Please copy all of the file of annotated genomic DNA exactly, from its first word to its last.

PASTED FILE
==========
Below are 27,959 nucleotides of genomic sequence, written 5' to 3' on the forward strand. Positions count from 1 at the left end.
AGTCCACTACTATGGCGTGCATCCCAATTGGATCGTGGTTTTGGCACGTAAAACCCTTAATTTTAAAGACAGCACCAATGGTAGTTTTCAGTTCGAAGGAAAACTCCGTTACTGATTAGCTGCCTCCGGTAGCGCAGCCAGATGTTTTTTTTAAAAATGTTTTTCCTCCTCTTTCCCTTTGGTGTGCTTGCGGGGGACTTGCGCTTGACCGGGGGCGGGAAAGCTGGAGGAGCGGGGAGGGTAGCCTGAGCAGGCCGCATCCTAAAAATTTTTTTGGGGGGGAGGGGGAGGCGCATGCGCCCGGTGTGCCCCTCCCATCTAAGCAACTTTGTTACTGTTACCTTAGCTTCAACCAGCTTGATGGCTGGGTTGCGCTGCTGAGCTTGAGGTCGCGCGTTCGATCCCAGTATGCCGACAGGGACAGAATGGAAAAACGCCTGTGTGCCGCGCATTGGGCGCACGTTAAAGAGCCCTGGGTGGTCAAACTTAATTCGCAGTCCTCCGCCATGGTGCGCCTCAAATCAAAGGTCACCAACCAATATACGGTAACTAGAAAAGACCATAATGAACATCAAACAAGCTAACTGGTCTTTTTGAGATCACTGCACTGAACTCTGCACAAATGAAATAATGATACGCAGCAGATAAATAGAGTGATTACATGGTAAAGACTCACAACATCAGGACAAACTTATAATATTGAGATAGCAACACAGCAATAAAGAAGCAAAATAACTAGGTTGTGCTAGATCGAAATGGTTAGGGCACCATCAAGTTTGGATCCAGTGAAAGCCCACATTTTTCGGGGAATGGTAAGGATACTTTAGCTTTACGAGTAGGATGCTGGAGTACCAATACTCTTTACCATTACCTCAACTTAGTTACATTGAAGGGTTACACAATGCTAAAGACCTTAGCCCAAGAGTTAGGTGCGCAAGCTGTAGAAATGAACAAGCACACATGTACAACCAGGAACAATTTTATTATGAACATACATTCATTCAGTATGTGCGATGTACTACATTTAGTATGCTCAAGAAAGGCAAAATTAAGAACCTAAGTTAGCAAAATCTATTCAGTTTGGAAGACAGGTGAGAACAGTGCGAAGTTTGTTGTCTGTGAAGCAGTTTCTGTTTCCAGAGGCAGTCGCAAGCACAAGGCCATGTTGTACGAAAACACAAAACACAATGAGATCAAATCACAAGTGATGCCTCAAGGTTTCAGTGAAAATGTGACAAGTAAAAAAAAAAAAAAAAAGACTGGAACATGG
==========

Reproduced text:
Below are 27,959 nucleotides of genomic sequence, written 5' to 3' on the forward strand. Positions count from 1 at the left end.
AGTCCACTACTATGGCGTGCATCCCAATTGGATCGTGGTTTTGGCACGTAAAACCCTTAATTTTAAAGACAGCACCAATGGTAGTTTTCAGTTCGAAGGAAAACTCCGTTACTGATTAGCTGCCTCCGGTAGCGCAGCCAGATGTTTTTTTTAAAAATGTTTTTCCTCCTCTTTCCCTTTGGTGTGCTTGCGGGGGACTTGCGCTTGACCGGGGGCGGGAAAGCTGGAGGAGCGGGGAGGGTAGCCTGAGCAGGCCGCATCCTAAAAATTTTTTTGGGGGGGAGGGGGAGGCGCATGCGCCCGGTGTGCCCCTCCCATCTAAGCAACTTTGTTACTGTTACCTTAGCTTCAACCAGCTTGATGGCTGGGTTGCGCTGCTGAGCTTGAGGTCGCGCGTTCGATCCCAGTATGCCGACAGGGACAGAATGGAAAAACGCCTGTGTGCCGCGCATTGGGCGCACGTTAAAGAGCCCTGGGTGGTCAAACTTAATTCGCAGTCCTCCGCCATGGTGCGCCTCAAATCAAAGGTCACCAACCAATATACGGTAACTAGAAAAGACCATAATGAACATCAAACAAGCTAACTGGTCTTTTTGAGATCACTGCACTGAACTCTGCACAAATGAAATAATGATACGCAGCAGATAAATAGAGTGATTACATGGTAAAGACTCACAACATCAGGACAAACTTATAATATTGAGATAGCAACACAGCAATAAAGAAGCAAAATAACTAGGTTGTGCTAGATCGAAATGGTTAGGGCACCATCAAGTTTGGATCCAGTGAAAGCCCACATTTTTCGGGGAATGGTAAGGATACTTTAGCTTTACGAGTAGGATGCTGGAGTACCAATACTCTTTACCATTACCTCAACTTAGTTACATTGAAGGGTTACACAATGCTAAAGACCTTAGCCCAAGAGTTAGGTGCGCAAGCTGTAGAAATGAACAAGCACACATGTACAACCAGGAACAATTTTATTATGAACATACATTCATTCAGTATGTGCGATGTACTACATTTAGTATGCTCAAGAAAGGCAAAATTAAGAACCTAAGTTAGCAAAATCTATTCAGTTTGGAAGACAGGTGAGAACAGTGCGAAGTTTGTTGTCTGTGAAGCAGTTTCTGTTTCCAGAGGCAGTCGCAAGCACAAGGCCATGTTGTACGAAAACACAAAACACAATGAGATCAAATCACAAGTGATGCCTCAAGGTTTCAGTGAAAATGTGACAAGTAAAAAAAAAAAAAAAAAGACTGGAACATGG